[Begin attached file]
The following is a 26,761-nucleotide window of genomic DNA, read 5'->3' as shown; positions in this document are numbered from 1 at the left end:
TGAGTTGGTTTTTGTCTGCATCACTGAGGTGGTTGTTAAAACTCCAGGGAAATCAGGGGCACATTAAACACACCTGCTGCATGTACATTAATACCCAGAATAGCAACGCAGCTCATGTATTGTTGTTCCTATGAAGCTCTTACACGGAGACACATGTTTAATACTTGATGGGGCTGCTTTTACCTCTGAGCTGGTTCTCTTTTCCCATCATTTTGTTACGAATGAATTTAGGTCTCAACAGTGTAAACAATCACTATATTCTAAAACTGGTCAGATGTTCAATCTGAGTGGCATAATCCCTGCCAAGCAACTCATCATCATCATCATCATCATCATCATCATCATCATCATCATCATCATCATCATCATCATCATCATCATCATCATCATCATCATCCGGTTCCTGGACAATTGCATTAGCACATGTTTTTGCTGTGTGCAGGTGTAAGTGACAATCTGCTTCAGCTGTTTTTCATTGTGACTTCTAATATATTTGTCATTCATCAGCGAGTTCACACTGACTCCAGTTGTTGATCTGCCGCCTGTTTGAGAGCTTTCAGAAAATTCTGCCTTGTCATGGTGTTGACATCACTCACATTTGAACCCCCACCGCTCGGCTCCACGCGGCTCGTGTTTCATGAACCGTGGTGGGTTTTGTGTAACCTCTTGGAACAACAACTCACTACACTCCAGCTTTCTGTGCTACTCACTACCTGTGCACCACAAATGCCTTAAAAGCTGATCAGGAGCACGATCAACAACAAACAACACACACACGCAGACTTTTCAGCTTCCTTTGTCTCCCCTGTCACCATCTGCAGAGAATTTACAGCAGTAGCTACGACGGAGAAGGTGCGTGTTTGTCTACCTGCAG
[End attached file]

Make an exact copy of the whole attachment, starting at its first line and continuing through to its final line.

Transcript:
The following is a 26,761-nucleotide window of genomic DNA, read 5'->3' as shown; positions in this document are numbered from 1 at the left end:
TGAGTTGGTTTTTGTCTGCATCACTGAGGTGGTTGTTAAAACTCCAGGGAAATCAGGGGCACATTAAACACACCTGCTGCATGTACATTAATACCCAGAATAGCAACGCAGCTCATGTATTGTTGTTCCTATGAAGCTCTTACACGGAGACACATGTTTAATACTTGATGGGGCTGCTTTTACCTCTGAGCTGGTTCTCTTTTCCCATCATTTTGTTACGAATGAATTTAGGTCTCAACAGTGTAAACAATCACTATATTCTAAAACTGGTCAGATGTTCAATCTGAGTGGCATAATCCCTGCCAAGCAACTCATCATCATCATCATCATCATCATCATCATCATCATCATCATCATCATCATCATCATCATCATCATCATCATCATCATCATCATCCGGTTCCTGGACAATTGCATTAGCACATGTTTTTGCTGTGTGCAGGTGTAAGTGACAATCTGCTTCAGCTGTTTTTCATTGTGACTTCTAATATATTTGTCATTCATCAGCGAGTTCACACTGACTCCAGTTGTTGATCTGCCGCCTGTTTGAGAGCTTTCAGAAAATTCTGCCTTGTCATGGTGTTGACATCACTCACATTTGAACCCCCACCGCTCGGCTCCACGCGGCTCGTGTTTCATGAACCGTGGTGGGTTTTGTGTAACCTCTTGGAACAACAACTCACTACACTCCAGCTTTCTGTGCTACTCACTACCTGTGCACCACAAATGCCTTAAAAGCTGATCAGGAGCACGATCAACAACAAACAACACACACACGCAGACTTTTCAGCTTCCTTTGTCTCCCCTGTCACCATCTGCAGAGAATTTACAGCAGTAGCTACGACGGAGAAGGTGCGTGTTTGTCTACCTGCAG